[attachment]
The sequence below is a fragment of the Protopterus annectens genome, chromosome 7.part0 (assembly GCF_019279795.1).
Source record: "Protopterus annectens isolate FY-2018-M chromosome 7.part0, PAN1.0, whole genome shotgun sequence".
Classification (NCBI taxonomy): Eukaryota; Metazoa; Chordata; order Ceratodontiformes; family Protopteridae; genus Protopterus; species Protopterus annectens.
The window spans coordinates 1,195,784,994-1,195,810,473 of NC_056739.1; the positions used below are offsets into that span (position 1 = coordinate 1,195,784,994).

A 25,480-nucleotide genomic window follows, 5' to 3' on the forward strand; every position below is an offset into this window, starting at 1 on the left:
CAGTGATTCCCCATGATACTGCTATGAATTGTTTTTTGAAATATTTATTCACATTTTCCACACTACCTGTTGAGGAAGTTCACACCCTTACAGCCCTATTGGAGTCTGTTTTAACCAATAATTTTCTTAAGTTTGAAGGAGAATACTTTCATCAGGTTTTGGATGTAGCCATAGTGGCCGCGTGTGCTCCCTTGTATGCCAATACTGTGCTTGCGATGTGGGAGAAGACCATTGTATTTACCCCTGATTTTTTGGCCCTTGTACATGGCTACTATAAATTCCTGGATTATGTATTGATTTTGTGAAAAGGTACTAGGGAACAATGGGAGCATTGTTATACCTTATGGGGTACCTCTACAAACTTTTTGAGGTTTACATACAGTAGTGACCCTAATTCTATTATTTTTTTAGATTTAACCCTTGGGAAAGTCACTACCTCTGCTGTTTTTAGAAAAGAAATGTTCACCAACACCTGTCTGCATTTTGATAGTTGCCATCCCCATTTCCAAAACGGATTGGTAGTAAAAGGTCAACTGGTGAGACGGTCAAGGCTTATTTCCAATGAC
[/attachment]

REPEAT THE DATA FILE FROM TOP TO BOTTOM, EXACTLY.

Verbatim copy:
The sequence below is a fragment of the Protopterus annectens genome, chromosome 7.part0 (assembly GCF_019279795.1).
Source record: "Protopterus annectens isolate FY-2018-M chromosome 7.part0, PAN1.0, whole genome shotgun sequence".
Classification (NCBI taxonomy): Eukaryota; Metazoa; Chordata; order Ceratodontiformes; family Protopteridae; genus Protopterus; species Protopterus annectens.
The window spans coordinates 1,195,784,994-1,195,810,473 of NC_056739.1; the positions used below are offsets into that span (position 1 = coordinate 1,195,784,994).

A 25,480-nucleotide genomic window follows, 5' to 3' on the forward strand; every position below is an offset into this window, starting at 1 on the left:
CAGTGATTCCCCATGATACTGCTATGAATTGTTTTTTGAAATATTTATTCACATTTTCCACACTACCTGTTGAGGAAGTTCACACCCTTACAGCCCTATTGGAGTCTGTTTTAACCAATAATTTTCTTAAGTTTGAAGGAGAATACTTTCATCAGGTTTTGGATGTAGCCATAGTGGCCGCGTGTGCTCCCTTGTATGCCAATACTGTGCTTGCGATGTGGGAGAAGACCATTGTATTTACCCCTGATTTTTTGGCCCTTGTACATGGCTACTATAAATTCCTGGATTATGTATTGATTTTGTGAAAAGGTACTAGGGAACAATGGGAGCATTGTTATACCTTATGGGGTACCTCTACAAACTTTTTGAGGTTTACATACAGTAGTGACCCTAATTCTATTATTTTTTTAGATTTAACCCTTGGGAAAGTCACTACCTCTGCTGTTTTTAGAAAAGAAATGTTCACCAACACCTGTCTGCATTTTGATAGTTGCCATCCCCATTTCCAAAACGGATTGGTAGTAAAAGGTCAACTGGTGAGACGGTCAAGGCTTATTTCCAATGAC